What to do in your garden: August

Our experts share their seasonal tips so that you can add them to your to-do list this month and get ready for spring!

Get ready for a summer harvest of tomatoes.
Photo: Kirsten Bresciani

Give your compost heap a winter boost in readiness for spring planting. Add fallen leaves, leafy weeds and animal manure. Keep it just moist.


Tomato vines are dripping with fruit. To stop birds stealing them, pick them before they are completely ripe and finish ripening inside.

Prepare soil with compost and well-rotted manure. Then plant taro, cassava and cocoyam. These will grow in full sun or semi-shade.

Give custard apple trees a light prune after harvesting. Remove tall branches to promote lateral growth and trim low growth to aid air movement within the canopy.


Continue sowing dill, Florence fennel, parsley, cabbage and Asian greens for regular crops. Plant thickly and start to harvest at micro-green stage, then again when they are sturdy seedlings, leaving the rest to develop to full size.

Plant passionfruit in early August. Choose a sunny spot and provide a solid support such as lattice or wire fence. Prepare the planting hole with plenty of compost or well-rotted manure. Remove the tip of the vine to encourage horizontal branching.

Apply potash around the base of fruit trees and water it in well. This is important to maintain tree health and fruit quality.


With the warming climate, aphids are appearing earlier and are often seen towards the end of winter. Initially just squash them, but if there are too many then try hosing off with a strong jet of water, or spray with a weak soap spray.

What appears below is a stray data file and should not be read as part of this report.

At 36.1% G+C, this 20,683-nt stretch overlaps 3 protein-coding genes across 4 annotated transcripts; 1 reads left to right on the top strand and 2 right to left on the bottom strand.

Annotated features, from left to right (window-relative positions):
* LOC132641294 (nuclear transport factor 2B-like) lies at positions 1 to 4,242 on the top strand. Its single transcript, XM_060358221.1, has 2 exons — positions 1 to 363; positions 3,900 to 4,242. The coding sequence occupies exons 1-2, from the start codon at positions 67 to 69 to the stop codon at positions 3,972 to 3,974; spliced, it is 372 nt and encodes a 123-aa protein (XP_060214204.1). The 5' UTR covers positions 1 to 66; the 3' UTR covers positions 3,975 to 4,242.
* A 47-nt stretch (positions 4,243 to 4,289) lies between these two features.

To stop ants farming and spreading aphids and scale, put a sticky collar around the trunks. There are a number of horticultural glues available that work best when used with a cardboard band or collar.

Get a head start on spring crops by sowing seeds of frost-tender plants in a glasshouse or indoors on a sunny windowsill. Include tomato, capsicum, eggplant, basil and zucchini.

Warm Temperate

Plant shallot bulbs. Place them buried about half way up the bulb, 30cm apart into compost-rich soil. Each bulb will form a cluster of six to 10 new bulbs.

Divide late-season perennials such as tarragon and costmary by digging up the whole clump and replanting pieces with roots growing, either into the ground or pots. It reinvigorates the clump and provides new plants to give to friends.

Sow marigold and dianthus seeds for edible flowers that can be harvested in spring. Marigold petals are delicious in salads and with rice, while clove-scented and flavoured dianthus flowers are delectable with sweet dishes.

Cold Temperate

Plant bare-rooted fruit trees. Carefully trim damaged roots and soak overnight in diluted seaweed extract. Dig an appropriately sized hole, mounding up the soil in the middle and spreading the roots over the mound. Backfill with soil and firm down so the soil is well below the graft. Water well.

Sow salsify seeds. It likes the same conditions as carrots and parsnip and takes up to six months to develop the white-fleshed roots.

Check deciduous fruit trees, removing dead or diseased growth and those that cross over, opening up the framework. Apply well-rotted manure and compost around the base out to the drip-line.

Our latest issue, which is onsale until August 6, has a detailed feature by Penny Woodward about growing heirloom tomatoes, including how to grow from seed! Head here for more information about getting an issue delivered to your door. 

First published: October 2019

Related topics

Gardening Basics, All Gardens, What to do now